In his first press conference as the acting head coach at Ohio State, 39-year old Ryan Day looked like a pro as he addressed the media Monday afternoon.
Day talked about the whirlwind since being tabbed the acting head coach and cleared up some key roster happenings, announcing the starting offensive line and linebackers.
Day also discussed how the wide receiver depth might be used this year which is something many fans have voiced opinion on the last few years:
Q. And the receiver group we know traditionally Ohio State has rotated a lot of receivers. Who stood out, how do you, you have 10 guys who could play, I don’t think you can play 10 receivers realistically, who is going to play and how is that going to work?
RYAN DAY: They’re all going to play. And we have a great depth there, which I think makes us really strong because when you have receivers who can roll in and out of plays, that keeps them fresh. And think about we have three captains in the wide receiver group alone. A lot of leadership there. But along the way guys get injured too, so you need depth, but the plan is early on to play everybody. Rotate them, get them in the game, play fast and go.
Props to Day for realizing he initially went full Urban-hyperbole-mode with the insinuation "they're all going to play" by later clarifying the "plan early on is to play everybody" which means as the competition stiffens so might the rotation.
In reality, even with how the old receivers coach rotated a ton of guys, it doesn't seem logical that Ohio State's offense will truly rotate 10 receivers unless it's a blowout. That said, there's no question this group features a ton of depth.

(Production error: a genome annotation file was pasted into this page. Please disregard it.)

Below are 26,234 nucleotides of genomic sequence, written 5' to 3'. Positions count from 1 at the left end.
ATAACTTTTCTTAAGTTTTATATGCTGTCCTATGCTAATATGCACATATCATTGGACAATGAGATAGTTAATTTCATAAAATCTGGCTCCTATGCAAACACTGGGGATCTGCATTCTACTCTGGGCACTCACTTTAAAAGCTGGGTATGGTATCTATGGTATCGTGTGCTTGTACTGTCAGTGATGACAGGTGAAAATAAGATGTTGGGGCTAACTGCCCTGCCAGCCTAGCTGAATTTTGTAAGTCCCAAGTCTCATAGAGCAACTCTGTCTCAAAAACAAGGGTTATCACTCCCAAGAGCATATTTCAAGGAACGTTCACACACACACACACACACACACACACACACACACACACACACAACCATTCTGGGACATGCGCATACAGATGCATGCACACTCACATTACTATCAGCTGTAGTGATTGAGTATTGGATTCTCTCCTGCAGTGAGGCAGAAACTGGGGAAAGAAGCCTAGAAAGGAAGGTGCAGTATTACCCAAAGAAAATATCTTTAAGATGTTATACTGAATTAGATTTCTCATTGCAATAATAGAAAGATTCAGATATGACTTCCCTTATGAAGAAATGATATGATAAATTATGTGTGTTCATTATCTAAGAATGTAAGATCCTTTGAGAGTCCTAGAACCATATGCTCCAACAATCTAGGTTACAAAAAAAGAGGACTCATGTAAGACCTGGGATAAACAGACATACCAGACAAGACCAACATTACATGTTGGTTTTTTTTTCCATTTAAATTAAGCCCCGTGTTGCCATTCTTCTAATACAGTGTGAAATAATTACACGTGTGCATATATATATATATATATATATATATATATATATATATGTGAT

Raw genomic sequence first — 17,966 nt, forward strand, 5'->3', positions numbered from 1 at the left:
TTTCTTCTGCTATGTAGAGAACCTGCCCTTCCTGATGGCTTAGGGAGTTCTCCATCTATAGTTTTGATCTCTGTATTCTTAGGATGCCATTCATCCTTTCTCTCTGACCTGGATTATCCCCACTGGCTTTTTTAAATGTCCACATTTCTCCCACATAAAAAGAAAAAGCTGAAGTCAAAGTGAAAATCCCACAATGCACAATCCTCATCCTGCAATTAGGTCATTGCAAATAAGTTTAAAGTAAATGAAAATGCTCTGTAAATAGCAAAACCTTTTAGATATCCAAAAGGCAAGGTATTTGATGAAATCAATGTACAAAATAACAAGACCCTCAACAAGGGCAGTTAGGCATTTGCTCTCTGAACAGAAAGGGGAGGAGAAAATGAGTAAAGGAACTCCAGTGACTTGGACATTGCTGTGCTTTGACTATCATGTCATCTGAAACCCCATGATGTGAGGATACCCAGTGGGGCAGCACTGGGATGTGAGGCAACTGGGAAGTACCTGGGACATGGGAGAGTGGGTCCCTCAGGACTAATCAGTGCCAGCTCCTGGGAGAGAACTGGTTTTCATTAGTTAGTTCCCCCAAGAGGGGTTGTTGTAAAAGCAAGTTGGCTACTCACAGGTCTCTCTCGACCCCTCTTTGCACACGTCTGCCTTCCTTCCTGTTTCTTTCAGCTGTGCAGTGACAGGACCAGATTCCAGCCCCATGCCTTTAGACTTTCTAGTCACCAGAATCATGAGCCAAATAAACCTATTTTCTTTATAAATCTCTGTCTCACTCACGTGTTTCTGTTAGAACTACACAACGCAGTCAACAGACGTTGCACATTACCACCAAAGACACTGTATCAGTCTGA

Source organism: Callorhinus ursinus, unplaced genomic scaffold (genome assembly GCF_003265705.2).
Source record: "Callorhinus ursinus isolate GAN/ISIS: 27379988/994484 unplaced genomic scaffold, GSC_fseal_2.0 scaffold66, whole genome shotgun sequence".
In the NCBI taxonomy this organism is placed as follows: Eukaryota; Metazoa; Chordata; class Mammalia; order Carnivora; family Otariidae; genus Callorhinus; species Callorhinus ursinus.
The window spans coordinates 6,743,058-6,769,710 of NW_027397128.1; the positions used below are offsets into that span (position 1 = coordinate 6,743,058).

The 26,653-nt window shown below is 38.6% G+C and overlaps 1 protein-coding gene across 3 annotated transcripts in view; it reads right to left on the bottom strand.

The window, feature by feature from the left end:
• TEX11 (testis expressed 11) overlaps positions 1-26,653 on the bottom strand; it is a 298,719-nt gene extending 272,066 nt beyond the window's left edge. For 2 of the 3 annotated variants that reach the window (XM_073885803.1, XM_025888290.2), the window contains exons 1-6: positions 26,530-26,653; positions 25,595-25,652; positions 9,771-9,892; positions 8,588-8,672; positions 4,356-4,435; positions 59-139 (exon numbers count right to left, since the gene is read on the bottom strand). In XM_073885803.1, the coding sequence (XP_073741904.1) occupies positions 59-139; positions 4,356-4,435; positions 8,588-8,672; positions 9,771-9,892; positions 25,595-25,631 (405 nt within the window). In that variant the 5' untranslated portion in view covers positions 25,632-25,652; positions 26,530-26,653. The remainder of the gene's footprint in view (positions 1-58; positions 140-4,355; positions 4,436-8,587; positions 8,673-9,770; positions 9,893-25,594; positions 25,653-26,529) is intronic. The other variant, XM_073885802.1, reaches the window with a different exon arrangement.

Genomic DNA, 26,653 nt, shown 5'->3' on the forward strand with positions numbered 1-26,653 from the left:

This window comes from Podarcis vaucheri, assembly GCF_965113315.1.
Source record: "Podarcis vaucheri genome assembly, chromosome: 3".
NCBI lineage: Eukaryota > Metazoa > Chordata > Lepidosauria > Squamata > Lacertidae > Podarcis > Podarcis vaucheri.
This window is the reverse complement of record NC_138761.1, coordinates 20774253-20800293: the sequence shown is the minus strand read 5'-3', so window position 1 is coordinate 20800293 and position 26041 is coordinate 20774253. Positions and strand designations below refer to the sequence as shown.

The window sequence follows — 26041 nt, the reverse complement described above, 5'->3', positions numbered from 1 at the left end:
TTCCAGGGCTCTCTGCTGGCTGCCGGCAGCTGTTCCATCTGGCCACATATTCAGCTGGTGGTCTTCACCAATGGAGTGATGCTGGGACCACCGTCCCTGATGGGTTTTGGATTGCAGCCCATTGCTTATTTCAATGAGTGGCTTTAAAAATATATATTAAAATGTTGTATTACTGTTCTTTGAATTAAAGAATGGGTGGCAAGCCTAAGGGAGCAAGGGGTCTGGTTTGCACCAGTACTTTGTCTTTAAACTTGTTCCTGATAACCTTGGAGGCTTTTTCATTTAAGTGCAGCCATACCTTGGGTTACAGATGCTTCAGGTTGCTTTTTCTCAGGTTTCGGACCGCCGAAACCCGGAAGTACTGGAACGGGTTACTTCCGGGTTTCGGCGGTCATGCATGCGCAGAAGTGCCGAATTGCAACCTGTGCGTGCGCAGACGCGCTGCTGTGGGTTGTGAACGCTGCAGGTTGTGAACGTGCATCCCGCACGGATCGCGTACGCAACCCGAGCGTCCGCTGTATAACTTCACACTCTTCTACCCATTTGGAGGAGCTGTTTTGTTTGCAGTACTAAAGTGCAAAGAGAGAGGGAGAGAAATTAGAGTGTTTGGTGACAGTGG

Brian Hartline's group returns seven guys who caught at least 17 balls, six of which had at least 340 receiving yards led by H-backs K.J. Hill (56 rec, 549 yds) and Parris Campbell (40 rec, 584 yds).
On the outside, Austin Mack, Terry McLaurin and Johnnie Dixon were noted as starters (or co-starters) in yesterday's depth chart release while Binjimen Victor also joined the two-deep.
Behind those names, C.J. Saunders is the third-string H-back meaning reps as a receiver could be hard to find for Demario McCall who was instead listed as a top option at both the punt and kickoff return spots.
On Monday, Day certainly didn't sound too bullish on McCall as a pass catcher which was subsequently reflected in the depth chart release:
Q. Do you expect Demario McCall will have a role in there or is he below some other guys?
RYAN DAY: Yeah, you look at what he’s done, he’s spent time now at receiver. Before he was kind playing a little running back along the way in his career and then to get moved to wide receiver, so now that he’s spent most of his time at wide receiver he’s improved a lot. How much he’s going to play, we’ll see throughout the week.
Tough break for us McCall stumpers. I guess we'll just have to see if he can eventually play his way into a stacked receiver rotation.
For now, let's see if/which guys can separate themselves over the first couple games in hopes that Hartline and Day have no choice but to place increased reps on an emerging critical few who get it done as blockers and through the air, building chemistry with Dwayne Haskins before Ohio State's trip to Dallas to take on TCU in week three.